Salford PhD candidate explores food habits amongst Saudi youths as part of public health research
A PhD candidate in the University of Salford’s School of Health and Society is conducting research in Saudi Arabia regarding young people’s nutritional attitudes and knowledge of dietary guidelines, with hopes to improve global public health.
After initially moving to Saudi Arabia to teach at the university in Al Khobar in the Eastern Province, Alexander Woodman noticed the Saudi youth shifting from traditional lifestyles to a more Western one, including adopting unhealthy diets, resulting in overweight and obesity.
During this time, he became particularly interested in the health of the youth of the Kingdom of Saudi Arabia, which inspired him to undertake his PhD at the University, focused on Saudi youth.
He said: “I chose to study at the University of Salford for my doctoral studies because of its academic excellence and expertise, particularly in relation to global public health.”
Whilst in the Eastern Province, Alexander became acquainted with the spiritual texture and daily life of Saudis, and in particular the youth. He witnessed how the descendants of noble semi-nomadic tribes strive to become an integrated part of the global community.
He added: "I can unequivocally say that my students inspired me to start this research, so I’m trying to improve their lifestyle as the future generation of Saudi Arabia.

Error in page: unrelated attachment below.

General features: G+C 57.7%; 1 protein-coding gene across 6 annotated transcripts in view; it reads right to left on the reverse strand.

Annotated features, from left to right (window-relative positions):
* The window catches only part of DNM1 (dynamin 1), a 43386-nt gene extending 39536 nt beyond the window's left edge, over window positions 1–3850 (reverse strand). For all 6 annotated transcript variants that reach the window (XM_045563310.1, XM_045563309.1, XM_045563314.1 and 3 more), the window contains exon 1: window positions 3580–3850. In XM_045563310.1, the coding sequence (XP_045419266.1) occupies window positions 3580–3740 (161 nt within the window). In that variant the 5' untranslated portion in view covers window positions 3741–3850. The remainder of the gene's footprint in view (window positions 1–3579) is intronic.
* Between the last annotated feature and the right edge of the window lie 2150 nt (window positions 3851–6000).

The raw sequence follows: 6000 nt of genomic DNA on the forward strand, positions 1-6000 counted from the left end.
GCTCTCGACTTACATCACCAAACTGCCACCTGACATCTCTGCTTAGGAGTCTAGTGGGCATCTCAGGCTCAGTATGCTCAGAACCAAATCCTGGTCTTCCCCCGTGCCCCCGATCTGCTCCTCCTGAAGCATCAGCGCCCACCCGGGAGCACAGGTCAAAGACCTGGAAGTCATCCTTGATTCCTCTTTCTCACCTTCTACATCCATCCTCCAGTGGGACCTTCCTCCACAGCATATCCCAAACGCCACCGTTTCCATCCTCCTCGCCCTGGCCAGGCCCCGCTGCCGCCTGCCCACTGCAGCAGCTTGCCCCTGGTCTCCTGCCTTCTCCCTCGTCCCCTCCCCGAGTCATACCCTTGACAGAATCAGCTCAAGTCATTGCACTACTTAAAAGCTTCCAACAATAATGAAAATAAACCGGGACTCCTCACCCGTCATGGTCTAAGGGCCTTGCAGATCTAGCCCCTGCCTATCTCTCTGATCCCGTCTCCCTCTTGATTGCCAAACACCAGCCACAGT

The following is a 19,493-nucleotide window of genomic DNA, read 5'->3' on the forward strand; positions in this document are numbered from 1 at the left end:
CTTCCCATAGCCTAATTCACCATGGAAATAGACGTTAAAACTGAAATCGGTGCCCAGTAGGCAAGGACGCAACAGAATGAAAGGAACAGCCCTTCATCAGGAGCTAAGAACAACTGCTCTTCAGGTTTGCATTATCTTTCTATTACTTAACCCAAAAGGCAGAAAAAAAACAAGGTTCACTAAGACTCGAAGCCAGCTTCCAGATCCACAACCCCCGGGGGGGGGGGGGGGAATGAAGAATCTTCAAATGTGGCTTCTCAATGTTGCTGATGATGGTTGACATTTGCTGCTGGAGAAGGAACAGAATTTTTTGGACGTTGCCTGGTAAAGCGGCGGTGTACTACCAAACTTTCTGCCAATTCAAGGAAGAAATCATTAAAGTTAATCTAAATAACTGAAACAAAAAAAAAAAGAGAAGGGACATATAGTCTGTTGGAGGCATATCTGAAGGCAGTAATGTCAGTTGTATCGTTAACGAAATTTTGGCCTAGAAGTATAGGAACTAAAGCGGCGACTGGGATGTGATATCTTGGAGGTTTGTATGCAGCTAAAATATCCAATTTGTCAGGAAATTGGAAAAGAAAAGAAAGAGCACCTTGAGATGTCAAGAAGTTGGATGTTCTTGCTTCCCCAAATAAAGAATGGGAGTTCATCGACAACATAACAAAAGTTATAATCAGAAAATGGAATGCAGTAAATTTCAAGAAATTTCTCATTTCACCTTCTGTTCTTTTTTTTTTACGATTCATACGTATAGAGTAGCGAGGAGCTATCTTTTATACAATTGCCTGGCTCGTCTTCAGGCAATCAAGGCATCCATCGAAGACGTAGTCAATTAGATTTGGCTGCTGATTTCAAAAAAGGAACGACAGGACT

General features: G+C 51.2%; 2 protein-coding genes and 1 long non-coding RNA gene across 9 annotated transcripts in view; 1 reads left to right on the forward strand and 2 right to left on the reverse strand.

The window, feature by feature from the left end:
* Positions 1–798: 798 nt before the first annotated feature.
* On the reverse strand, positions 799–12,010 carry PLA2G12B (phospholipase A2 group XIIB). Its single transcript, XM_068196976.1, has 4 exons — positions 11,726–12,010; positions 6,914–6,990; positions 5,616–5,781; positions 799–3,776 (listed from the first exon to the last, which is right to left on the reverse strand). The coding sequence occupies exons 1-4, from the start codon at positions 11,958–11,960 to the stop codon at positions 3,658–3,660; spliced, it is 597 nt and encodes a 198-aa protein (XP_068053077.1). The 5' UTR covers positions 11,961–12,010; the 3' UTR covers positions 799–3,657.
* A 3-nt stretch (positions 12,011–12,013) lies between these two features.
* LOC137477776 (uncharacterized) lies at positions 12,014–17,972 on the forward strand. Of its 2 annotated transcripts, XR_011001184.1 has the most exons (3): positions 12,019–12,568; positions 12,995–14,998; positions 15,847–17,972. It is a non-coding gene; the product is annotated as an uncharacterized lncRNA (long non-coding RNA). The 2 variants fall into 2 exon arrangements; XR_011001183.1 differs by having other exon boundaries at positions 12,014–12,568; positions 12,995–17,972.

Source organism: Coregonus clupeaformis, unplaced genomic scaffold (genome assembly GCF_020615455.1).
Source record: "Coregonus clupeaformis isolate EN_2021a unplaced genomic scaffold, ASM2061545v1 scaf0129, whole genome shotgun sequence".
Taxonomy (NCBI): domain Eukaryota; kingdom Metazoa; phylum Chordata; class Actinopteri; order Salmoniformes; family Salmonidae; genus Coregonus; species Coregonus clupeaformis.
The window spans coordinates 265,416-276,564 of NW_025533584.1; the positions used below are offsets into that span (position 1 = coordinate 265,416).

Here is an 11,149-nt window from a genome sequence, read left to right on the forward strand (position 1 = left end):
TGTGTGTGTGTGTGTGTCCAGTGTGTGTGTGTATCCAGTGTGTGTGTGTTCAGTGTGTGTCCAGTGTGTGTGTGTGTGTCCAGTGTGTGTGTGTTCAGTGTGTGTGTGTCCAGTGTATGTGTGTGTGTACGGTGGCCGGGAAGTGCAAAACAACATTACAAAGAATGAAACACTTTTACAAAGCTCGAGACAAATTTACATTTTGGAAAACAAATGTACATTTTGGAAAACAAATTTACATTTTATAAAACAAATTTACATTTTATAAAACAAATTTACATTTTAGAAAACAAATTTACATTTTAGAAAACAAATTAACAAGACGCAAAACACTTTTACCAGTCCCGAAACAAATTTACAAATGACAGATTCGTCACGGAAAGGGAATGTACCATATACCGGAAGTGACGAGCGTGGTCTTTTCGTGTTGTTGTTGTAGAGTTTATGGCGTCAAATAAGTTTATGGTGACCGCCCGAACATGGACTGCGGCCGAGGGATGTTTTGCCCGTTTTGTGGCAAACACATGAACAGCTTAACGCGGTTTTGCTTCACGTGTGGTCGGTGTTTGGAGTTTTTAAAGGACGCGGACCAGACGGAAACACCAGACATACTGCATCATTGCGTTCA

“I felt deeply connected with my new environment. The more I penetrated the depth of daily life of the Kingdom of Saudi Arabia, the more research ideas developed in me, that eventually resulted in my research.”
He hopes that his PhD findings will lead to the development of interventions to support young people in making healthier food choices, which could subsequently reduce their chances of becoming overweight, obese, and developing associated long-term health complications.
“My background includes research in inequalities in global health, reproductive health, health policy development and medical ethics,” he added. “I am interested, particularly, in prevalence, trends, and factors of communicable and non-communicable disease among Arab and Jewish adolescents in the Middle East.”
Alexander’s educational history includes graduating from the University of California Los Angeles, UCLA with college, departmental and Magna Cum Laude honors, where he was ranked one of the top performers (top 3%) in his graduating class.
Upon completion of his undergraduate studies, he received a scholarship to pursue his graduate studies in ‘Health Across the Life Span, Gerontology and Global Health’ at the University of Southern California, USC under the supervision of Dr Aaron Hagedorn.
He is also a recipient of a scholarship from the US Department of Homeland Security, Wasserman Fellow, National Institute of Health and Center of Disease Control and Prevention.
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